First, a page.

Strep throat¹ is an infection of the tonsils and throat caused by bacteria. Symptoms include a painful or scratchy throat and white spots on the tonsils. It is highly contagious from infection (two to five days before symptoms begin) to recovery (when all symptoms have subsided).
Strep throat often comes with accompanying headaches. These are usually mild to moderate but can be more severe. Always check in with a doctor if you or your child have headaches that persist or worsen.
This article will investigate the connection between headaches and strep throat.
We make it easy for you to participate in a clinical trial for Strep throat, and get access to the latest treatments not yet widely available - and be a part of finding a cure.
Strep throat can affect anybody at any time of the year, although it is more common in children and during the colder months. Strep throat is caused by a type of bacteria called Streptococcus pyogenes, also known as group A streptococcus. Because the disease is contagious before symptoms appear, an infected individual can easily spread their illness to others without realizing it.
Strep throat is spread through droplets containing bacteria. These land on surfaces, such as doorknobs, sink handles, and light switches, and people who touch these surfaces can get the bacteria on their hands.
If that person touches their eyes, nose, or mouth without washing their hands, the Streptococcus bacteria can get into their body and cause an infection. Sharing utensils or cups with an infected person can also transfer the bacteria into your body.
It’s also possible to get strep throat by getting droplets directly in your eyes, nose, or mouth if an infected person doesn’t cover their mouth and nose when they cough or sneeze.
The most common symptoms of strep throat include throat pain, pain when swallowing, fever, and headache. These symptoms generally come on abruptly. People with strep throat usually don’t have a cough or a runny nose.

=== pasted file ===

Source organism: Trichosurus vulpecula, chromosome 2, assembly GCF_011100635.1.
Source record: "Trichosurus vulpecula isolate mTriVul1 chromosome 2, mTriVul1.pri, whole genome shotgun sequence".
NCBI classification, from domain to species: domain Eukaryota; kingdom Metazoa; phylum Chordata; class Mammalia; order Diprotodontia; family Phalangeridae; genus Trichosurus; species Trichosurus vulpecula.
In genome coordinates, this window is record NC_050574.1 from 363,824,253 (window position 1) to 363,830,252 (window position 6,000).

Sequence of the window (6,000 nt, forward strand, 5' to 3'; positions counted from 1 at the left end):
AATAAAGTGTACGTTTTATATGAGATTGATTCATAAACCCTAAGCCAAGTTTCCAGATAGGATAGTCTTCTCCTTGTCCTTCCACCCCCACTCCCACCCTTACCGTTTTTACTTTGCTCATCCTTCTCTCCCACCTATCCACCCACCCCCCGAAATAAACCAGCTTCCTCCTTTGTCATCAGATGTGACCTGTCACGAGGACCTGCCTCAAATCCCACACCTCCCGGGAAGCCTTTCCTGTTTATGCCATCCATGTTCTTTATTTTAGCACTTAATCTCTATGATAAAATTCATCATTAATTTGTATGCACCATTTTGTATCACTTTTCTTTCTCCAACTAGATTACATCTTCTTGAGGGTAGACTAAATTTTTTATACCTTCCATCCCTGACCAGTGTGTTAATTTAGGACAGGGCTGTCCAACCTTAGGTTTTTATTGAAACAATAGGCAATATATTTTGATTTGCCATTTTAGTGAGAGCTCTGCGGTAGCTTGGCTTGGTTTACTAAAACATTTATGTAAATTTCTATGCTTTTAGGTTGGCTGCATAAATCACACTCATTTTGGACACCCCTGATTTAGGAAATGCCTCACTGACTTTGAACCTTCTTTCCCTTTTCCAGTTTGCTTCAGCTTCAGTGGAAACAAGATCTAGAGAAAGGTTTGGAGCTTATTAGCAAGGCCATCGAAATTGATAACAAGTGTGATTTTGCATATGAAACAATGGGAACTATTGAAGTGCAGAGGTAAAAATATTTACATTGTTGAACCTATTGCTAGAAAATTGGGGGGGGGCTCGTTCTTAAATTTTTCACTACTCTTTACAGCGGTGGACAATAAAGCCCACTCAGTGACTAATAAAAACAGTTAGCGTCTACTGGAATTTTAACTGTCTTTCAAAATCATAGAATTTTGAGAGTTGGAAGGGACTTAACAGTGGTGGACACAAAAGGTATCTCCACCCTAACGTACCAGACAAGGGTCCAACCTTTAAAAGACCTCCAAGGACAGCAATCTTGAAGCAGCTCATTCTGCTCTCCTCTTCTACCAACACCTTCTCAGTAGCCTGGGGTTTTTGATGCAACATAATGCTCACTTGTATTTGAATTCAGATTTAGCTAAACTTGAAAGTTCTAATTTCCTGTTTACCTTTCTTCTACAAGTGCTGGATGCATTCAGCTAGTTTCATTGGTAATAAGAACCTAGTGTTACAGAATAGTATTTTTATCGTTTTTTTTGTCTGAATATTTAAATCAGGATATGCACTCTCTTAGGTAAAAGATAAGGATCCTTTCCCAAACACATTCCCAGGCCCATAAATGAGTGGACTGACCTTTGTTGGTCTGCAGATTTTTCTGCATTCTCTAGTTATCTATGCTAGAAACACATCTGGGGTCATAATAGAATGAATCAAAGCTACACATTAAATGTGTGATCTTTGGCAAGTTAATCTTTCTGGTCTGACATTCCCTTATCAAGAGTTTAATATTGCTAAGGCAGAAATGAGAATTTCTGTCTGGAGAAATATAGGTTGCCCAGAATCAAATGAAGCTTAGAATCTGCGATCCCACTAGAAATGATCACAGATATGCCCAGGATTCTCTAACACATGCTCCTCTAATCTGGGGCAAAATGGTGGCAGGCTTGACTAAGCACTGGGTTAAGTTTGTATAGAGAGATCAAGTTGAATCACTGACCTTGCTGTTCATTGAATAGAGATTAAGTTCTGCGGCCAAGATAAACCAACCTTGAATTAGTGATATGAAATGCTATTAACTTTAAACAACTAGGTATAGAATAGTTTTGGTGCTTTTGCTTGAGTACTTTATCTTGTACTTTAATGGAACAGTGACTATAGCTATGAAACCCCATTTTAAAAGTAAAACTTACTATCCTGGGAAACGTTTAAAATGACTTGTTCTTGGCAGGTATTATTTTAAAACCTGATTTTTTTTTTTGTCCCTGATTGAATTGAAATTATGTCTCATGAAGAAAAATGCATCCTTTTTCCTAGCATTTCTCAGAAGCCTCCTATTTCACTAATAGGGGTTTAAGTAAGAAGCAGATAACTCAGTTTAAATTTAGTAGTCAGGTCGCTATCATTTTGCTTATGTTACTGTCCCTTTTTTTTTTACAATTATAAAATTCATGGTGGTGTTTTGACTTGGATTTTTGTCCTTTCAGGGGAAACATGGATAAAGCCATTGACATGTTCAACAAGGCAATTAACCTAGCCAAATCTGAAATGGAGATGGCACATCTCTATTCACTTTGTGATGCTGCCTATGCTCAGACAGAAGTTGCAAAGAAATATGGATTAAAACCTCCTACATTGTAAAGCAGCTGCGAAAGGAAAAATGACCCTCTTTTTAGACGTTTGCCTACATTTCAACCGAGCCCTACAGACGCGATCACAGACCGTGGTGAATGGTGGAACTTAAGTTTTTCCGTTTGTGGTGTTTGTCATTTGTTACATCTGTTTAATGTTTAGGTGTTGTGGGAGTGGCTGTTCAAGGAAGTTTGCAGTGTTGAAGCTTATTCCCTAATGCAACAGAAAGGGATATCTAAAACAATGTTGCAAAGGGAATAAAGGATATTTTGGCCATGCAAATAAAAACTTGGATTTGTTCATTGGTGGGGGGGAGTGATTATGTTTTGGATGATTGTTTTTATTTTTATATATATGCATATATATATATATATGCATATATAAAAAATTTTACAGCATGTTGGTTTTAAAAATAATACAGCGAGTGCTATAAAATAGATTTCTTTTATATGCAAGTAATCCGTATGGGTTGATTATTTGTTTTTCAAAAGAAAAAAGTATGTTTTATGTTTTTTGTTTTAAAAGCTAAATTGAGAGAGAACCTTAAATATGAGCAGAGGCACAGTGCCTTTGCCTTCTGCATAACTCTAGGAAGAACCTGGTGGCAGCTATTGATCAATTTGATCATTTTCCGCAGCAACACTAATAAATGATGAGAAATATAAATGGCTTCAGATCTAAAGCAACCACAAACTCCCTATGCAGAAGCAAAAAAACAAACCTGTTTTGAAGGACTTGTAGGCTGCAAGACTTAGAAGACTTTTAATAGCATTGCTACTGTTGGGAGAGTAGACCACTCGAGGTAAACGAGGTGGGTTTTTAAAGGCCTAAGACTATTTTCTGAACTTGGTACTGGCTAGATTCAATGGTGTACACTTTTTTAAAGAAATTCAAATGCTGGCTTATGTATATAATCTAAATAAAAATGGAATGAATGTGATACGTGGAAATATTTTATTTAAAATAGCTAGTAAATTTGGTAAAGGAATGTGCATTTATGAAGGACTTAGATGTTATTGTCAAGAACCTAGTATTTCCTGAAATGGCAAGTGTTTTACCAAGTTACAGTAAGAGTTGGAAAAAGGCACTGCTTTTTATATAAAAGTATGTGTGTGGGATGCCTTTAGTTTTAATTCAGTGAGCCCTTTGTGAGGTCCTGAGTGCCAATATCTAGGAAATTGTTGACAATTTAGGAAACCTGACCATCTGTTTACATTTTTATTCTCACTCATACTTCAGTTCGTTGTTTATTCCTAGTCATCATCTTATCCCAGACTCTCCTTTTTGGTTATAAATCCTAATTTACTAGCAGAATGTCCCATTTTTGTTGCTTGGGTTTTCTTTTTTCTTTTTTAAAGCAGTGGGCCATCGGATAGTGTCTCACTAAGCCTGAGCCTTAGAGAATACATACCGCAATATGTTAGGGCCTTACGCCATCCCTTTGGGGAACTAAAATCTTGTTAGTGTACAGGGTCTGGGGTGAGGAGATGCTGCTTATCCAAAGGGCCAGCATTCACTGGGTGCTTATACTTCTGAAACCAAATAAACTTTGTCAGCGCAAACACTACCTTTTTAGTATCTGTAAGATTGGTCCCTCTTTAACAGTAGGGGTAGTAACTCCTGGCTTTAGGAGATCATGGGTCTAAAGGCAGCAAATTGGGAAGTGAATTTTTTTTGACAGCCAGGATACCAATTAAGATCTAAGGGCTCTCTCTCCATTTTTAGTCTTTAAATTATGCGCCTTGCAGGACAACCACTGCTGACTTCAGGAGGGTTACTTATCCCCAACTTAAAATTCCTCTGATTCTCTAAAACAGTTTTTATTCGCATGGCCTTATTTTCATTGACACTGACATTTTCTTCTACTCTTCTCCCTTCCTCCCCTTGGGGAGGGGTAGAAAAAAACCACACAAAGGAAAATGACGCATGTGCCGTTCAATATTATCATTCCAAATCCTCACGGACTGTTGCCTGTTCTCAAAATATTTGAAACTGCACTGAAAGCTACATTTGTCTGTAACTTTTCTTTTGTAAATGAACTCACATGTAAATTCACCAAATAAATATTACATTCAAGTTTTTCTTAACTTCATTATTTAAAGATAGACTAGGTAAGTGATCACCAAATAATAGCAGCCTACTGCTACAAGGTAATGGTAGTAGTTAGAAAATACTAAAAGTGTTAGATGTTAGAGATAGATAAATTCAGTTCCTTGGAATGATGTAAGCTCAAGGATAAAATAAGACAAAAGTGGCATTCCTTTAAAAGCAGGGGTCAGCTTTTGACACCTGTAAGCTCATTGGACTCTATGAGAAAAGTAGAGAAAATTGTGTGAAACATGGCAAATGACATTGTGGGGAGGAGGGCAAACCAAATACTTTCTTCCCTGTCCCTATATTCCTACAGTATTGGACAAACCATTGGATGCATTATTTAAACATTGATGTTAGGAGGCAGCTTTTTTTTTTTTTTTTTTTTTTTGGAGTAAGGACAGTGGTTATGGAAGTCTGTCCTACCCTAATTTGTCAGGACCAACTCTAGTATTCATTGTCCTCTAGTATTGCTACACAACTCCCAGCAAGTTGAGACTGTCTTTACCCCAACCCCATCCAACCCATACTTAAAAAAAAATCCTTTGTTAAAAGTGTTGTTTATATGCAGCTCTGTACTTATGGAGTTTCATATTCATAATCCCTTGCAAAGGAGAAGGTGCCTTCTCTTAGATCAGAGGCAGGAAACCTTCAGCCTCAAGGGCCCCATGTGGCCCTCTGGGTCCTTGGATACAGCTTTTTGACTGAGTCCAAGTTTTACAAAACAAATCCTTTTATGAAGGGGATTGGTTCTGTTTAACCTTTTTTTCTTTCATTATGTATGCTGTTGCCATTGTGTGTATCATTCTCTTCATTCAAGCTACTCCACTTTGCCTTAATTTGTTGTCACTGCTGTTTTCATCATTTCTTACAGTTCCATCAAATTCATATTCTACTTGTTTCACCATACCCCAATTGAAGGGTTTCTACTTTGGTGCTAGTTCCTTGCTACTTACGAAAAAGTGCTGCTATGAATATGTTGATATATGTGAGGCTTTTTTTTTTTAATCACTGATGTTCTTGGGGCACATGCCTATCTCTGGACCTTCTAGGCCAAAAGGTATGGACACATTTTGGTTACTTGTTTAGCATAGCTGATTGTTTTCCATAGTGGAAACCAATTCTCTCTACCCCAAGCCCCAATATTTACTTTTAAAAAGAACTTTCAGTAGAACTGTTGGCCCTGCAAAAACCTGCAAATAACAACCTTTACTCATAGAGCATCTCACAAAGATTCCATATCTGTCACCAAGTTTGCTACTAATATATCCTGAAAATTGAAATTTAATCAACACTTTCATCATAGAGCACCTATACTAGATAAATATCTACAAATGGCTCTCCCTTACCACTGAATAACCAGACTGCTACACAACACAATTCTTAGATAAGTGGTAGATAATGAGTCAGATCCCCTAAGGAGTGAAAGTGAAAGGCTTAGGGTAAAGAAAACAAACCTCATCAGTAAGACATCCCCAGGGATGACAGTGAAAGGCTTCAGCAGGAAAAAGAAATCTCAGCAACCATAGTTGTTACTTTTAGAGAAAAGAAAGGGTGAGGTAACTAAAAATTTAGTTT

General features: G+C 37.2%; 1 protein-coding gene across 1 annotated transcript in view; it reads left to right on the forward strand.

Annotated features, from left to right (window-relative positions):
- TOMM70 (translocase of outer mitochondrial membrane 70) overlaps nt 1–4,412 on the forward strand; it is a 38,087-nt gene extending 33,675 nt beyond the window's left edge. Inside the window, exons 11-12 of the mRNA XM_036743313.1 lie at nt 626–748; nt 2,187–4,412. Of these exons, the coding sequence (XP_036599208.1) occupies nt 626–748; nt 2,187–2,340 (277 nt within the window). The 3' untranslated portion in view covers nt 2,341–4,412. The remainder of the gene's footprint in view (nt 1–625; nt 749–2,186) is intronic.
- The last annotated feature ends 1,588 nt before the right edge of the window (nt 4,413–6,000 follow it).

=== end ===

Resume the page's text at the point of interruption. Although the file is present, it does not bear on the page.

A variety of other conditions can also cause similar symptoms. Most sore throats are caused by viruses rather than bacteria. A throat swab is needed to be sure about the cause of your symptoms. A doctor can perform this test on you.
A doctor uses a rapid strep test to confirm the diagnosis of strep throat when they suspect the condition based on the symptoms and the physical examination findings. They will swab the back of the patient’s throat, and then the rapid strep test can be performed in their office in a few minutes. A positive test indicates that the person has strep throat.
Rapid strep tests can occasionally miss cases of strep throat. If the test comes back negative, but the doctor highly suspects strep throat based on the symptoms and exam, they may order a culture test to look for the bacteria that cause strep throat. This test also uses a throat swab.
It takes 24–48 hours to come back, but it can sometimes catch cases of strep that the rapid test missed.
If you have a sore throat and a fever, it’s best to see your doctor so they can evaluate you. This is especially true if you’ve recently been in contact with someone who had strep throat or if you have a sore throat and fever but no cough or runny nose. A simple throat swab can diagnose strep throat. In most cases, you can cure the illness with antibiotics.
If you are diagnosed with strep throat, you should inform anybody you have recently come into contact with, such as co-workers and friends who you’ve seen in the past few days.
If you ignore strep throat, it can cause serious complications. You could develop a tonsillar abscess, a pocket of infection in the tonsil. Strep throat can also lead to inflammation of the kidneys or joints. It can also cause rheumatic fever, which can cause damage to structures throughout the body, including the heart and brain.
Although these complications are uncommon, treating strep throat with antibiotics is best to reduce the risk.